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BOURCIER: A Thanksgiving Anecdote | SPEED SPORT

Bones Bourcier.
Bones Bourcier.

INDIANAPOLIS — In a year like this one, you take your blessings as you find them, particularly as Thanksgiving approaches.

In my line of work, what you’re always most thankful for are great stories and great storytellers, and nobody in this sport spins a tale better than Bobby Unser. That’s largely because he feels no need to make himself the star of every adventure.

A lot of Bobby’s memories circle back to Parnelli Jones and A.J. Foyt, and that magic mid-’60s period when they were the best all-around drivers in America. Bobby’s star was still in ascent, but he had an up-close look at Jones, whom he reveres, and Foyt, whom he merely respects.

Time has changed A.J. and Parnelli from square-jawed hardcases into mellow octogenarians. Whenever they cross paths, there are wide, genuine smiles. Just don’t make the mistake of thinking it was always like this. Says Unser, “No matter how they treat each other now, their rivalry was deeper and harder than most people could imagine.”

With that as preamble, here’s a Thanksgiving-themed anecdote to carry you back, with Bobby’s help, more than 50 years. Ascot Park, outside Los Angeles, was a regular Foyt/Jones battleground and the Turkey Night Grand Prix — in those days a 150-lapper — was the premier midget race on the calendar.

We begin in 1964 with Jones, aboard the Hollywood Spring & Axle Special, lapping the field on his way to victory. Among those eating Parnelli’s dust was Foyt; his fifth place looked OK on paper, but he was so far behind Jones he could have finished in Pasadena.

No one’s pride was fiercer than Foyt’s; this kind of loss was a humiliation. So in 1965, as another Turkey Night approached, A.J. lined up a new ride: the Hollywood Spring & Axle car.

Unser: “That pissed Parnelli off like you could not believe.”

Jones remembered another midget, one he’d driven to glory in the Midwest. He picked up the phone, bought the thing from famed Illinois owner Howard Linne and had it shipped west.

“I did that,” Parnelli admitted, “just so I could race Foyt.”

In New Mexico, the anticipation drove Unser mad. He didn’t have a Turkey Night ride, but he wasn’t about to miss it.

“This is going to be a race between Parnelli and Foyt,” says Bobby. “I jumped into my old airplane and flew all the way to California just to watch it.”

Ascot was buzzing. Jones set fast time and led 43 laps before a broken wheel sent him flipping. Foyt led 68 laps, pitted to replace a tire he’d worn out chasing Jones, and ultimately ran out of fuel.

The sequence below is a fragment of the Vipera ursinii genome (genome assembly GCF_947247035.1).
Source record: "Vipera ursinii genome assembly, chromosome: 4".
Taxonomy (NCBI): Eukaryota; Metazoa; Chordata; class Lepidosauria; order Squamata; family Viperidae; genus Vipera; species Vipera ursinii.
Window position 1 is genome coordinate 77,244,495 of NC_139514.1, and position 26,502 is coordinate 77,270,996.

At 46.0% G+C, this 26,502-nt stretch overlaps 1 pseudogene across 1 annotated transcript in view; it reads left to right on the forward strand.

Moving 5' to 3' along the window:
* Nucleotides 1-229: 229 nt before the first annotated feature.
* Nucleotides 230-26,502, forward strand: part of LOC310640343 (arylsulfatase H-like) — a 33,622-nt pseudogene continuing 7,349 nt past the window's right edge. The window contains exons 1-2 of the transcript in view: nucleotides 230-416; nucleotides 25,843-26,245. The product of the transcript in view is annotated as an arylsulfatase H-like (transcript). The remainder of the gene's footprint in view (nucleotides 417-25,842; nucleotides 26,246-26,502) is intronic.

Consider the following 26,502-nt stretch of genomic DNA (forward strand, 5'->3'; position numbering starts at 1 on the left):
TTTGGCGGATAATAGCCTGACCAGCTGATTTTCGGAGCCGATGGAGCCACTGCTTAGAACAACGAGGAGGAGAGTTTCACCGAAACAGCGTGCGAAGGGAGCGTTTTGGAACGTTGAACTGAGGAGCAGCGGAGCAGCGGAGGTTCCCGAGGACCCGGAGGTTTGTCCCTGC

Jones hid his frustrations for a year, then released them by again lapping the field — twice this time — in Turkey Night ’66. But his life was in transition. He began to focus on stock cars and road racing, forsaking the dangerous midgets.

“Parnelli had made up his mind that he wasn’t going to die in a race car,” says Unser.

But Jones still had that ex-Linne car and in the autumn of 1968, he had an idea.

“One day my phone rings, and it’s Rufus,” Unser recalls, using Parnelli’s real name. “He says, ‘You want to run Turkey Night?’

“I said, ‘In whose car?’

“He said, ‘My car!’

“I said, ‘Just tell me when to be there.’”

Here, Unser smiles. “All this is because Foyt is going to run that race. The car has special everything and Dick Jones from Champion Spark Plugs has the engine on the dyno, all because Parnelli wants to beat Foyt.”

Come Thanksgiving, Unser was fast in warm-ups but had a bad qualifying draw and watched Sam Sessions win the pole.

“Parnelli says, ‘Can you stand a little more power? Maybe a little nitro?’ I told him, ‘Put as much power in this son of a bitch as you want.’”

Jones poured in the juice and anticipating a heavy cushion, cranked in some right-rear weight. Unser started the feature “a couple of rows” behind Foyt, but the two of them drove straight to the front. A.J. got there first.

“By now I’ve figured out that my job, as far as Parnelli is concerned, is to beat Foyt. If I run second-to-last, Foyt had better be last. But my car is so nice; I’m just desperately fast. I get to Foyt and I blow him off. I’m swelled up like a bullfrog.”

He was not the only proud croaker on the grounds.

“Going down the back straightaway, I see Rufus standing way out in the middle of the race track. But he’s not signaling me; he’s throwing the finger to Foyt!”

Neither Unser nor Foyt got the result they wanted. Toward the end, Sessions overwhelmed A.J. and everyone else and Bobby’s Turkey Night ended with a ring-and-pinion failure.

Unser says, “I’m dejected, thinking, ‘Did I run it too hard? Did I bang it off the cushion too much?’ I coast in and park the car. I said, ‘Rufe, I’m sorry.’

“Well, he just stood there, smiling. We’d just dropped out of the biggest midget race of the year — leading it, gone — and yet Parnelli was happy. He didn’t give a damn about how we finished. He just wanted to outrun Foyt.”

Happy Thanksgiving to Bobby, to A.J., to Parnelli and to you.




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